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The uproar over Thor.


It was said by a man long since gone that, “Myths are public dreams, dreams are private myths.”

During Black History Month we discussed how cinema presents opportunities for Black people to take on roles that reality seems to continually deny them, granting them the chance to play characters who have vocations that are exceedingly rare in the real world.

Perhaps then, you have caught a glimpse of Hollywood’s public dream, creating myths in film by casting Black people in roles that non-celluloid enhanced life shockingly can’t provide.

It is important to note that Joseph Campbell was speaking about myths that unite a cohesive people to the past, safeguard their collective present and grant images of hope and courage to forge on to create a future where those myths may endure.

In Black Run America (BRA), the great myth that binds the nation together is maintained through sports, plus the continued inclusion of Black History Heroes in cinema and television to help satiate the appetite of those in need of entertainment.

Since 2000, the predominate form of entertainment at movie theaters and thus, wherever DVDs are sold, has been through the genre of comic book movies. Raking in billions upon billions in worldwide box office revenue, films such as The Dark Knight, X-Men, Superman, Spider-Man and a host of others have a profound impact upon pop culture.

The problem is of course the nearly complete absence of any Black people in comics or in comic book movies. Hundreds of millions of people see these films, read the comics and buy the merchandise but rarely is it in celebration of any Black comic book hero, but the continued perpetuation of the notion that” only white people can save the world” ideas.

Comic books are the 21st century answer to the myths of old that worked to make mere mortals strive to have the characteristics of the Gods, ennobling us to summon the courage of greater beings in pursuit of truth and the overcoming of personal obstacles:

Comic books have always been popular with the American people, but in recent decades their popularity has increased dramatically. The Christopher Reeve’s Superman movies may have that just shows America’s fascination with that character. Film seems to be America’s choice of form for pop culture, and comic book adaptations seem to be limitless lately.

In the more popular titles there is also more going on that is subtle that draws us to them. The characters are iconic in who they represent too. Superman represents the immigrant. He fully embraces America and will do anything to help his country, but at the same time he has to remember where he came from and that he is not truly an American (or even a human). The Hulk is a representation that anger can take over even the most rational of people and make them into a monster. Batman is an avenger, and uses fear against those who use fear to intimidate regular people. Captain America is an example of the truly patriotic and righteous as he fights the Nazis and Red Skull. The X-Men represent the outsiders, the people who suffer prejudice in the real world. It is these subtleties that also draw us in to these characters and stories.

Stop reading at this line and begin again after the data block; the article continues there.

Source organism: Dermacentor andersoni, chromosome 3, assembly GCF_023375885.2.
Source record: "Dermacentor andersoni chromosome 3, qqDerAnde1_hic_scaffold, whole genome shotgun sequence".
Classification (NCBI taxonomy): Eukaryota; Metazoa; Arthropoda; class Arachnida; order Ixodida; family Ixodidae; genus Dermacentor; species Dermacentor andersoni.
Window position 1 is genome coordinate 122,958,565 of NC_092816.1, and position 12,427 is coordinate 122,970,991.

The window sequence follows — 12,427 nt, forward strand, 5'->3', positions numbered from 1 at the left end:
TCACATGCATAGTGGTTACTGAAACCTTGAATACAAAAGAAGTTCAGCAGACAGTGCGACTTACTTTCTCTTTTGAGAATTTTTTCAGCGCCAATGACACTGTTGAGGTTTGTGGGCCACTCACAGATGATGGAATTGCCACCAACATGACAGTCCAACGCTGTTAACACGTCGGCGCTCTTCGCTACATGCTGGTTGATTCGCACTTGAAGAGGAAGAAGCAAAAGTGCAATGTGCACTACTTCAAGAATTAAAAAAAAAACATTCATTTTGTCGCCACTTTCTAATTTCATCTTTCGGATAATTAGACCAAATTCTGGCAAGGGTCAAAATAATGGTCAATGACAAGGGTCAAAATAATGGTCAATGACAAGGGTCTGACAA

Over time, these characters have dealt with a changing morality, and they have changed with it. That is one reason that we are drawn to them and why they are still compelling. The Greek and Roman myths changed too. The mythologies reflected morality and human nature, but there were many different versions of the stories just like in comics. Comic books will continue to reflect the nature of our society, and that is why they will continue to be popular. There is a lot more going on in comics than just kid’s stories, and that is why they will be around for a long time to come.

The problem with the comic book movie is one that plagues that Black people, for so few Black faces are seen in these films that can give Black people myths and heroes to cheer for (Barack Obama comics notwithstanding) and engineer any type of character that can import positive ideas to the Black community. The universality of heroism is a noble idea, but to Black people only characters that are distinctively Black can provide idols for young Black people to cheer for, buy their merchandise and strive to replicate (see the power of the Obama Effect).